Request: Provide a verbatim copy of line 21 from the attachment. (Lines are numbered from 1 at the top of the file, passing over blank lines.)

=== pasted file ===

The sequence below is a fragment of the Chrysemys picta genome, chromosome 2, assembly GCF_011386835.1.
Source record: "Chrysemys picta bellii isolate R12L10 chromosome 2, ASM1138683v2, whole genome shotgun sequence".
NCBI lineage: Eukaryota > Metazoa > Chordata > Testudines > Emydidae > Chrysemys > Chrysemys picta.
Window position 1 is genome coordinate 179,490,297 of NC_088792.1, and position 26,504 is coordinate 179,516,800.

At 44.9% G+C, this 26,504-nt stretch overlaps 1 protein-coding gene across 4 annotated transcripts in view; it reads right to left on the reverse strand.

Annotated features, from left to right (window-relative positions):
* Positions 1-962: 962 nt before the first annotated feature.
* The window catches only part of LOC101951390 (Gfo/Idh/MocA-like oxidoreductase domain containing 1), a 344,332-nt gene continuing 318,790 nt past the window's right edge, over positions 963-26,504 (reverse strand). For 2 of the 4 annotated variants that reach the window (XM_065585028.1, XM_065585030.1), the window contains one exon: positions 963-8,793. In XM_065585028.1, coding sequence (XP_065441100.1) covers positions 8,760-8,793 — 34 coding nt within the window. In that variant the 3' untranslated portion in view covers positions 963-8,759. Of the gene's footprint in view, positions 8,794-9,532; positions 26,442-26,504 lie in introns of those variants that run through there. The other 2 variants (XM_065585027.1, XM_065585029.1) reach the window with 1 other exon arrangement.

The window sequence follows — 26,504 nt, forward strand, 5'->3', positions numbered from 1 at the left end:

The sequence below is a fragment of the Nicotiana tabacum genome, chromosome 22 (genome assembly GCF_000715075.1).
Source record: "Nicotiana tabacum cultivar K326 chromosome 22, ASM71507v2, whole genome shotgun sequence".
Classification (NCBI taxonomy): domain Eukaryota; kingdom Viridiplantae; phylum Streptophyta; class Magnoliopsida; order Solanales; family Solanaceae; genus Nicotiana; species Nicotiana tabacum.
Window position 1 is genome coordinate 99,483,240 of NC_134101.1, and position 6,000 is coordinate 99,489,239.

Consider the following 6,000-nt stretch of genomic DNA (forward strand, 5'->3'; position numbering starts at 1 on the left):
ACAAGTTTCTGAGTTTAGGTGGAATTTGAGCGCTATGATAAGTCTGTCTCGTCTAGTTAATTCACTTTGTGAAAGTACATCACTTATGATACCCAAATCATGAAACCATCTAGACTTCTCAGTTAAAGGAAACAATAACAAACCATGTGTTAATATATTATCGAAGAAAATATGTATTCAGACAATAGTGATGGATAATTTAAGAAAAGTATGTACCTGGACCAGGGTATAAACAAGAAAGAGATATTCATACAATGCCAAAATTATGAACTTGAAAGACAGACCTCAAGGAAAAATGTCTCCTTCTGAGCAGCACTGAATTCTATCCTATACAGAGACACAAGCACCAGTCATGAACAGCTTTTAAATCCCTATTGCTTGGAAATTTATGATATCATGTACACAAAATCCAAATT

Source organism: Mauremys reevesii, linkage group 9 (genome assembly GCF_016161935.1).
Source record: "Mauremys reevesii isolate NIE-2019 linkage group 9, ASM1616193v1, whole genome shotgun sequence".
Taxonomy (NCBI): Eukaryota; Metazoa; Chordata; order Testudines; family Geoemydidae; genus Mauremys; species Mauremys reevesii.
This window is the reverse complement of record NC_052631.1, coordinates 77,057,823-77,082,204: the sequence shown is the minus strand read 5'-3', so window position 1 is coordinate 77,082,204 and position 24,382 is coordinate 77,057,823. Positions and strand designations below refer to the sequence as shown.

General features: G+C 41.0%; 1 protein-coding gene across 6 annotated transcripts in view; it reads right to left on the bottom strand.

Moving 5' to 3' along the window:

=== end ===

Moving 5' to 3' along the window: